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American Tap Dance Foundation: 30 years of teaching tap fundamentals

Participants doing the Coles Stroll at the Apollo, Tap Treasures Tour during Tap City 2016. Photo by Wallace Florres.

There’s no denying the magical charm that tap dance has with the variation of rhythms that can be made with your feet. From Broadway to more modern styles, tap plays an essential role as an art form in the dance community. The American Tap Dance Foundation (ATDF), originally known as the American Tap Dance Orchestra, has been reinforcing the importance of tap since 1986 through four fundamental tools: creation, presentation, education and preservation.

Initially created, choreographed and directed by master tapper Brenda Bufalino, ATDF was also founded by Bufalino along with Tony Waag and the late Charles “Honi” Coles as a charitable organization. Since 2001, under the artistic direction and guidance of Waag, ATDF continues to impact people of all ages as an arts organization. The American Tap Dance Center serves as a home to ATDF and offers year-round educational programs for youth, teens and adults. By making classes accessible to a variety of ages and people, there has been a remarkable influx of middle-aged adults over the last couple of years.

Tap City Youth Ensemble. Photo by Wallace Flores.

Tap City Youth Ensemble. Photo by Wallace Flores.

“I think, especially now, that there is more of an awareness of tap dance internationally, so people are returning to the art form and growing from it,” says Waag. “There’s a broad age group of people showing more and more interest in learning tap.”

Susan Hebach, director of ATDF’s Youth Program and Tap City Youth Ensemble, gives her perspective on how the tap styles taught have evolved over time within ATDF.

“We teach technique that is rooted in the classic dances of Copasetics, which includes dances such as ‘The Coles Stroll’ by Honi Coles, ‘Doin’ the New Low Down’ by Bill Robinson, and the ‘Shim Sham’ by Leonard Reed, among others,” Hebach tells Dance Informa. “We also explore current styles, global rhythms and modern choreographers as well, especially with the more advanced students and the Tap City Youth Ensemble.

“Although we are very rooted in rhythm tap, we are also contemporary in the vision and musicality aspect of tap,” says Waag. “I like the variety within the tap styles.”

Besides some of the great programs found within ATDF, there are equally amazing events and performances that they host each year. These performances and events cater to the adult and youth programs, and showcase original material by teachers from ATDF’s program, as well as master artists.

Tony Waag in 'Tap Treasures' during Tap City 2016. Photo by Amanda Gentile.

Tony Waag in ‘Tap Treasures’ during Tap City 2016. Photo by Amanda Gentile.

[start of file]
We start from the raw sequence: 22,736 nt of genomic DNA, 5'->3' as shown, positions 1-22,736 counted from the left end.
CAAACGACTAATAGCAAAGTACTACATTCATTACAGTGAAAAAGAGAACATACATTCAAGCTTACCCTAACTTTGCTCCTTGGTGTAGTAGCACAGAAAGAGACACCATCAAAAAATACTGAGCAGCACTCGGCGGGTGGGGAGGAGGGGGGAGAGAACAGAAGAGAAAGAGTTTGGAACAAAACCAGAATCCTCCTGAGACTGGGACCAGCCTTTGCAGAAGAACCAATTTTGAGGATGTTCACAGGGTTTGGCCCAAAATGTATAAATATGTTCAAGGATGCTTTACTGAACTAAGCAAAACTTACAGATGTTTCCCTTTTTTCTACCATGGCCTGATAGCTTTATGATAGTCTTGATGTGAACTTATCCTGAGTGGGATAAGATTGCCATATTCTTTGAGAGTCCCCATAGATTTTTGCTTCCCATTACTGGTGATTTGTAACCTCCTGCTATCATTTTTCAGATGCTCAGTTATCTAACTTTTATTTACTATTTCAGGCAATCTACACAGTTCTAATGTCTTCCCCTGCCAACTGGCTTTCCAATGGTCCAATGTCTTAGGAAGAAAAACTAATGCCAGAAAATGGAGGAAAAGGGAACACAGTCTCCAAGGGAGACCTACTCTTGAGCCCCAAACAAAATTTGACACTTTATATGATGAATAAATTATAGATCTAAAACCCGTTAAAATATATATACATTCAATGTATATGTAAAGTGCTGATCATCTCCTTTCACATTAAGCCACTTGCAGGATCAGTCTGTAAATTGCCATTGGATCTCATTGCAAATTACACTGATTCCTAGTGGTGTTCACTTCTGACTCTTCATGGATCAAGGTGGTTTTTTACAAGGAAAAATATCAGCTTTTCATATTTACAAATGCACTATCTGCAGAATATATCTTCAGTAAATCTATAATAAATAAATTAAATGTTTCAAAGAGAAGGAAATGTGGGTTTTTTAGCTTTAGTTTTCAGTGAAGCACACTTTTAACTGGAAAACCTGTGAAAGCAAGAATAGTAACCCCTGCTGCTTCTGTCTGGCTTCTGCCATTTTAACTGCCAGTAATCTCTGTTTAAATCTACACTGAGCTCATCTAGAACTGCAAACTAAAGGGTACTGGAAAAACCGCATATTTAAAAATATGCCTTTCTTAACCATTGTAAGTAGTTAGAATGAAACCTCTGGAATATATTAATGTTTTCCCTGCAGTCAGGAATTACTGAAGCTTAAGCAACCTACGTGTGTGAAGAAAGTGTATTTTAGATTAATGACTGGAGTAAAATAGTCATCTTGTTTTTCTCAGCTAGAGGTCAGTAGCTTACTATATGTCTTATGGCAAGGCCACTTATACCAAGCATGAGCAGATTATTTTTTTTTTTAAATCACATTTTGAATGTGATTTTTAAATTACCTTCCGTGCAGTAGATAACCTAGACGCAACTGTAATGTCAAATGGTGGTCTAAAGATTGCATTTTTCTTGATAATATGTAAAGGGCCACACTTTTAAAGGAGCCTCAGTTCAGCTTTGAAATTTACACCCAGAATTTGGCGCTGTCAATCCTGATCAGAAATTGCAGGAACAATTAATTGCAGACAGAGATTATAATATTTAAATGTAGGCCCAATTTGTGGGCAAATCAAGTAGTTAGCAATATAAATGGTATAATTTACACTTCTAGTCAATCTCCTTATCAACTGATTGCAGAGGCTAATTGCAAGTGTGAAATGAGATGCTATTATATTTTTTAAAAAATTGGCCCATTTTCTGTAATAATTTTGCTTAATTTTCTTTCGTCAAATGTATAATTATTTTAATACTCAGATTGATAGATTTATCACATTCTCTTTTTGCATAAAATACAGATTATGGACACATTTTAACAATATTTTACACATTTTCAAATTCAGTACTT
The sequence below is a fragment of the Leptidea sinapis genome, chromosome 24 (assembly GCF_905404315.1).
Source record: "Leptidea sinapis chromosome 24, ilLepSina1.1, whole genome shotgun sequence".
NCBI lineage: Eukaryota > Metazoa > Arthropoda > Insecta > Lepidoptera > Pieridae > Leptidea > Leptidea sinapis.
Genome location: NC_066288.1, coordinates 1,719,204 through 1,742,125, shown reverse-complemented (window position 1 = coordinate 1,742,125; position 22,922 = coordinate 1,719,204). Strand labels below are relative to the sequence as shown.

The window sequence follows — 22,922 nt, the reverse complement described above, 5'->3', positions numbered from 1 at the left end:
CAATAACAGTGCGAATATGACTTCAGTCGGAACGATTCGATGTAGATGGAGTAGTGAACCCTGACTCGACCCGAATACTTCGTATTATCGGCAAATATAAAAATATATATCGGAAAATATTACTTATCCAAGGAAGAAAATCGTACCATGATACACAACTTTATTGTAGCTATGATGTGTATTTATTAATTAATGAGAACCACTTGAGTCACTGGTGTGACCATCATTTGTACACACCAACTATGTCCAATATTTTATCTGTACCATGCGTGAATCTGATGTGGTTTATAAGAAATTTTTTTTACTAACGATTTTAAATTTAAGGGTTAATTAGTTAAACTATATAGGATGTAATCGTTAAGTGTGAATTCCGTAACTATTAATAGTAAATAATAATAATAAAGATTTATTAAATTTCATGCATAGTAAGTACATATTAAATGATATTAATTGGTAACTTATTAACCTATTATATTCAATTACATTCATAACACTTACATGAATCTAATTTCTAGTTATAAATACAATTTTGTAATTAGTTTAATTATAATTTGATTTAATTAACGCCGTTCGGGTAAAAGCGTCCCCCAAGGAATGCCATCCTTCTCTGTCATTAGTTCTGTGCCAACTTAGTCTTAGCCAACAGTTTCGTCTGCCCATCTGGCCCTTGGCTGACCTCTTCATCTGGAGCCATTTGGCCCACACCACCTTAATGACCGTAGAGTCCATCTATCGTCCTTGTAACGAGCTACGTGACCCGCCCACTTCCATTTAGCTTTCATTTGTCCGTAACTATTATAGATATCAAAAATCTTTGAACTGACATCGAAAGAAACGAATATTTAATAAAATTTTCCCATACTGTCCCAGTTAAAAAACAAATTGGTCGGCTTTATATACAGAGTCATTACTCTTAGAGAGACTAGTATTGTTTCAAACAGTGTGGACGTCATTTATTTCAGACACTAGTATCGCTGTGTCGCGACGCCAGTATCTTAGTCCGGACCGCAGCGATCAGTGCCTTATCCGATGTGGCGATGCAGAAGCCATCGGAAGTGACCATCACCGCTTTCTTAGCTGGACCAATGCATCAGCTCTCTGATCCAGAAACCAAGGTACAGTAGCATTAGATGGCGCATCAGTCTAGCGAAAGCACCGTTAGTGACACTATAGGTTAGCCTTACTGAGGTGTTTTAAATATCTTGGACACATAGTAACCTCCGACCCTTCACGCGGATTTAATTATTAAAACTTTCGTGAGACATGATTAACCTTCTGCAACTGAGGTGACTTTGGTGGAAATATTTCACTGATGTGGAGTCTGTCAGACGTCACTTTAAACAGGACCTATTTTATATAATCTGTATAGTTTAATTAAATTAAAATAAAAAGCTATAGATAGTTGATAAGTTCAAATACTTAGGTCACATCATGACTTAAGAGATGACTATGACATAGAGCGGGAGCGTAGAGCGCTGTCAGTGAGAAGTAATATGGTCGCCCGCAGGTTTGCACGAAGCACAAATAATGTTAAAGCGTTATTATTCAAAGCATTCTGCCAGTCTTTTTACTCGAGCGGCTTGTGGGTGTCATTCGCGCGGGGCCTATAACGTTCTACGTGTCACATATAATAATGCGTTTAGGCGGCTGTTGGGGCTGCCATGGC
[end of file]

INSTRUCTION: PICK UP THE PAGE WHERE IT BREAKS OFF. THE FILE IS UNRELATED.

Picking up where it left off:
Hebach says, “In our Adult and Youth programs, there is a Holiday Showcase each December, and an end-of-the-season presentation in June, and our Youth Ensembles (Tap City Jr. Ensemble and Tap City Youth Ensemble) perform throughout the year at different venues and events such as the ‘Second Sundays’ event at Lenox Hill Neighborhood House in NYC.”

“In the spring, we do Rhythm in Motion, which is a culminating event where we’ll have anywhere from 12 to 13 artists and residents showcasing new material,” Waag explains. “Along with that, we have student showcases as well.”

With the various shows and learning opportunities offered at ATDF, there is still room for growth within the foundation, according to Waag.

“I think that now is the time to expand our space and offer an addition to our facility dedicated to new projects and performances,” Waag adds. “Even if it’s a small black box theater, it would be great to have a space dedicated to dance, and not just rehearsals.”

Hebach shares, “Honestly, I hope we can grow an appreciative audience. Tap dance is a deep form, and there are so many layers to experience and understand in any given performance. Tap dance is often not given the same importance or same level of stature as ballet or modern dance, so I would hope that through our work here at ATDF, we could continue to educate others to be on more of an equal footing with other forms in the future.”

Tap dance can be deemed either “too simple” or “too difficult” for those on the outside looking in, but what makes tap such a wonderful style, according to Waag, is that it embraces every type of person, level and body type. ATDF strives to offer a comfortable environment for beginner and advanced tappers alike to learn and enjoy.

American Tap Dance Foundation. Photo by Amanda Gentile.

American Tap Dance Foundation. Photo by Amanda Gentile.

For those who may hesitate when it comes to learning tap, Waag says, “Try it, you’ll like it. It’s all about striking the right balance and experimenting until you find a teacher you really enjoy.”

Likewise, Hebach encourages anyone who is on the fence about tap to “jump in and give it a try”.

She concludes, “What could be more fun than having musical instruments on your feet and dancing with the band?”

To learn more about the American Tap Dance Foundation, visit

By Monique George of Dance Informa.

Photo (top): Participants doing the Coles Stroll at the Apollo, Tap Treasures Tour during Tap City 2016. Photo by Wallace Florres.

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